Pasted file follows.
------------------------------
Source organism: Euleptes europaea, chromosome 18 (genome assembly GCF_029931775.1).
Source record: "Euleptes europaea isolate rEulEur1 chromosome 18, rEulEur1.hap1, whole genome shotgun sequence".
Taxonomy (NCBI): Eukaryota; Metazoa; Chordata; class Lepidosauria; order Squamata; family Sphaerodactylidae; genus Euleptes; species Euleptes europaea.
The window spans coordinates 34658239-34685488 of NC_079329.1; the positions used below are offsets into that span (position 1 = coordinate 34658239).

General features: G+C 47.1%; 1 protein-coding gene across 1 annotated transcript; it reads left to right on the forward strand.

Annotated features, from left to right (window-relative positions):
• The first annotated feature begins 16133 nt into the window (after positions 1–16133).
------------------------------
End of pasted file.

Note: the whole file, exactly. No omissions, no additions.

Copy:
Source organism: Euleptes europaea, chromosome 18 (genome assembly GCF_029931775.1).
Source record: "Euleptes europaea isolate rEulEur1 chromosome 18, rEulEur1.hap1, whole genome shotgun sequence".
Taxonomy (NCBI): Eukaryota; Metazoa; Chordata; class Lepidosauria; order Squamata; family Sphaerodactylidae; genus Euleptes; species Euleptes europaea.
The window spans coordinates 34658239-34685488 of NC_079329.1; the positions used below are offsets into that span (position 1 = coordinate 34658239).

General features: G+C 47.1%; 1 protein-coding gene across 1 annotated transcript; it reads left to right on the forward strand.

Annotated features, from left to right (window-relative positions):
• The first annotated feature begins 16133 nt into the window (after positions 1–16133).